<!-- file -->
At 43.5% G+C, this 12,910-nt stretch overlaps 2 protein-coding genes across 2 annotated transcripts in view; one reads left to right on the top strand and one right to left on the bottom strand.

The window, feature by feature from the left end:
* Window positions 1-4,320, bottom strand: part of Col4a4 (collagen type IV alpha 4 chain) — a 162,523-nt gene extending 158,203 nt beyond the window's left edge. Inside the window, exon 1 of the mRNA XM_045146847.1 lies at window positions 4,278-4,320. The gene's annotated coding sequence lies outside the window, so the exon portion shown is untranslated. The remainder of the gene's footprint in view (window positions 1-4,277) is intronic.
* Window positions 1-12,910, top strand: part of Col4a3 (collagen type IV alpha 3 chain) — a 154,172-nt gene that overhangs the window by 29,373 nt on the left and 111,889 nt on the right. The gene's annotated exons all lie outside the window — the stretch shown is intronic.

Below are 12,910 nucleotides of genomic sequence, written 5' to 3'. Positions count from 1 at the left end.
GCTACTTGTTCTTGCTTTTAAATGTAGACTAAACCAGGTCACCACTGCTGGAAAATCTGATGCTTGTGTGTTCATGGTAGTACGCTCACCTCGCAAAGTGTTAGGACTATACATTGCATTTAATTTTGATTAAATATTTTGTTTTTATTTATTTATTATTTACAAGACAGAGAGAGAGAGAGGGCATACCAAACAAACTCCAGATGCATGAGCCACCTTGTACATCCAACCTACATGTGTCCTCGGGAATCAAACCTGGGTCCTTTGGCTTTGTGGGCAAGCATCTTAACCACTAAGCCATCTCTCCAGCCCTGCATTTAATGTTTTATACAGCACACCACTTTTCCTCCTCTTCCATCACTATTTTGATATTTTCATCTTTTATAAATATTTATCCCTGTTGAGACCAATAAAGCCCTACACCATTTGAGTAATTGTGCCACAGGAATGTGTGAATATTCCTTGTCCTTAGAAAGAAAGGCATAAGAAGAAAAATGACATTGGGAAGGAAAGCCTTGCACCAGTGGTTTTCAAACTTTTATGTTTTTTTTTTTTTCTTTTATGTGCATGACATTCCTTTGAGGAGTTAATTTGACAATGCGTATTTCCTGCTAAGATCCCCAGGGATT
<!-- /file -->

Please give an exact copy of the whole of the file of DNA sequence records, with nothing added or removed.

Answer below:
At 43.5% G+C, this 12,910-nt stretch overlaps 2 protein-coding genes across 2 annotated transcripts in view; one reads left to right on the top strand and one right to left on the bottom strand.

The window, feature by feature from the left end:
* Window positions 1-4,320, bottom strand: part of Col4a4 (collagen type IV alpha 4 chain) — a 162,523-nt gene extending 158,203 nt beyond the window's left edge. Inside the window, exon 1 of the mRNA XM_045146847.1 lies at window positions 4,278-4,320. The gene's annotated coding sequence lies outside the window, so the exon portion shown is untranslated. The remainder of the gene's footprint in view (window positions 1-4,277) is intronic.
* Window positions 1-12,910, top strand: part of Col4a3 (collagen type IV alpha 3 chain) — a 154,172-nt gene that overhangs the window by 29,373 nt on the left and 111,889 nt on the right. The gene's annotated exons all lie outside the window — the stretch shown is intronic.

Below are 12,910 nucleotides of genomic sequence, written 5' to 3'. Positions count from 1 at the left end.
GCTACTTGTTCTTGCTTTTAAATGTAGACTAAACCAGGTCACCACTGCTGGAAAATCTGATGCTTGTGTGTTCATGGTAGTACGCTCACCTCGCAAAGTGTTAGGACTATACATTGCATTTAATTTTGATTAAATATTTTGTTTTTATTTATTTATTATTTACAAGACAGAGAGAGAGAGAGGGCATACCAAACAAACTCCAGATGCATGAGCCACCTTGTACATCCAACCTACATGTGTCCTCGGGAATCAAACCTGGGTCCTTTGGCTTTGTGGGCAAGCATCTTAACCACTAAGCCATCTCTCCAGCCCTGCATTTAATGTTTTATACAGCACACCACTTTTCCTCCTCTTCCATCACTATTTTGATATTTTCATCTTTTATAAATATTTATCCCTGTTGAGACCAATAAAGCCCTACACCATTTGAGTAATTGTGCCACAGGAATGTGTGAATATTCCTTGTCCTTAGAAAGAAAGGCATAAGAAGAAAAATGACATTGGGAAGGAAAGCCTTGCACCAGTGGTTTTCAAACTTTTATGTTTTTTTTTTTTTCTTTTATGTGCATGACATTCCTTTGAGGAGTTAATTTGACAATGCGTATTTCCTGCTAAGATCCCCAGGGATT